Where to shop
Shoppers will want to stroll the coconut-palm-lined sidewalks of St. Armands Circle, a quick shuttle ride from the hotel. Peruse more than 130 upscale shops (McCarver & Moser fine jewelry), restaurants (open-air Shore Diner) and gourmet specialty stores (Big Olaf Creamery’s handmade Amish ice cream). In the center of the shopping quadrants you’ll find Circle Park with Italian statues from John Ringling’s personal collection.
Another nice walking area is Burns Court Historic District. Listed on the National Register of Historic Places, the area south of downtown Sarasota is made up of 15 stucco bungalows in vibrant hues like cornflower blue and fuchsia. They house everything from art galleries to residences.
Pop into the Pepto-Bismol-pink Burns Court Cinema building to catch an independent movie before heading to the next-door Owen’s Fish Camp for seafood. Keep an eye out for art, from painted bikes (a pink two-wheeler with a plastic flamingo perched on the handlebars and a sky-blue bike with a matching fish on top) to wall murals (Anat Ronen’s work shows hands grasping a Leica camera, Pixel Pancho’s skull-faced Mickey Mouse rides a mechanical flamingo).
Where to eat
In this beach town where the dress code is resort casual, dining options are just as easy. Downtown, go to Nancy’s Bar-B-Q for a hearty Southern meal. Pitmaster Nancy Krohngold, whom you will recognize with her trademark pearls, tortoise shell glasses and thick hoop earrings, turns out tender 12-hour brisket and popular pulled pork dishes. Pile on the unusual barbecue sides — a light sesame slaw adds crunch and edamame elevates the sweet succotash.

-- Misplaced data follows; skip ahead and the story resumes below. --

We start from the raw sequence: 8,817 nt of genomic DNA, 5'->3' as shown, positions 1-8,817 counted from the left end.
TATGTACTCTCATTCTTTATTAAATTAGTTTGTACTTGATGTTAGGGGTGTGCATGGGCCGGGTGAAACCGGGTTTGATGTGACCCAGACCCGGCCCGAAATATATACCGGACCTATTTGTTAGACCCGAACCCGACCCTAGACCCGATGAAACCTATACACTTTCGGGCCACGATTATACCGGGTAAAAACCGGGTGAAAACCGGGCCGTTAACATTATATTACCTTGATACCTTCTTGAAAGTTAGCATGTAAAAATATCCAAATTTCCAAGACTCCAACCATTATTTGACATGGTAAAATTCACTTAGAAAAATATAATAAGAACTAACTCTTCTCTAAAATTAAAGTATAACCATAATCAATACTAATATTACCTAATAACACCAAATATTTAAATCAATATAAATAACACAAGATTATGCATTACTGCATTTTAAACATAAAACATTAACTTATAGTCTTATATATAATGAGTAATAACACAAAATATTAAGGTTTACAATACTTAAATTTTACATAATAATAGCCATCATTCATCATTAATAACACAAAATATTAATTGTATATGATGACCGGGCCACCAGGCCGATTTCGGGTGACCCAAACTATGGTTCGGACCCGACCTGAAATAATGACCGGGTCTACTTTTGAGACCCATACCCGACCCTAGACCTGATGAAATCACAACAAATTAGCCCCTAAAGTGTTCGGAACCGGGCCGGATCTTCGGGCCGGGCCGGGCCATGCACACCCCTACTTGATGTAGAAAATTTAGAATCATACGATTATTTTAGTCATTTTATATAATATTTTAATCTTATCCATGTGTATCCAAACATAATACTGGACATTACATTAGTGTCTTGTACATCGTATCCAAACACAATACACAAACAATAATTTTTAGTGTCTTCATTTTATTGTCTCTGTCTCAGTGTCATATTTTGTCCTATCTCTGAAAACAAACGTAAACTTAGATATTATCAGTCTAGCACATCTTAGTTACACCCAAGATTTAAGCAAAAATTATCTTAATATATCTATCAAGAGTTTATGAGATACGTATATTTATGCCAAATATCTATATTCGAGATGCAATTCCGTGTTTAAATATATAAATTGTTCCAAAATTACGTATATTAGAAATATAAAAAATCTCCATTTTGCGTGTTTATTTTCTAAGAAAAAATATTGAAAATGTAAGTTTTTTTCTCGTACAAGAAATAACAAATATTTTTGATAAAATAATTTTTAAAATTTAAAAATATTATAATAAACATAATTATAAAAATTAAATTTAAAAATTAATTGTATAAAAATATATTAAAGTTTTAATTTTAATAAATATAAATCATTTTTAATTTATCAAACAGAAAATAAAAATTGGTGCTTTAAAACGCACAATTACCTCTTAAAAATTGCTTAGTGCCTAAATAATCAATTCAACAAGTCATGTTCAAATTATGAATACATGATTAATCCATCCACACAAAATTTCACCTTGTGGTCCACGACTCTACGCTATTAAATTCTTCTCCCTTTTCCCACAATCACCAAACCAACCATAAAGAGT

The aforementioned Beach Club Grill is a solid lunch or dinner option — don’t miss the creamy citrus-burrata salad with Thai basil, Marcona almonds and a vanilla vinaigrette. It gets a kick of sweetness from honey that’s made on the hotel golf course.
The Ritz-Carlton, Sarasota’s Jack Dusty restaurant is a pioneer in the Ritz-Carlton chain. It bucks the more formal fine-dining model of the hotel dining experience for one that is casual and upbeat. While the white tablecloths may be gone, the food remains focused and well executed.
Start with mussels doused in a sage-pesto broth and the compressed tomato and watermelon salad with basil, chili flakes, fennel pollen and Meyer lemon oil. For seafood, order the whole fried local snapper or the grilled lobster with drawn butter. And if you prefer meat, try the short rib BLT with cheddar grits, fried green tomato caponata and wilted lettuce.
Save room for dessert; it would be a shame to forgo executive pastry chef Lyndsy McDonald’s decadent sweets. The most comforting — and Instagram worthy — is the coffee milkshake served in a mason jar with big doughnuts threaded through the red striped straw.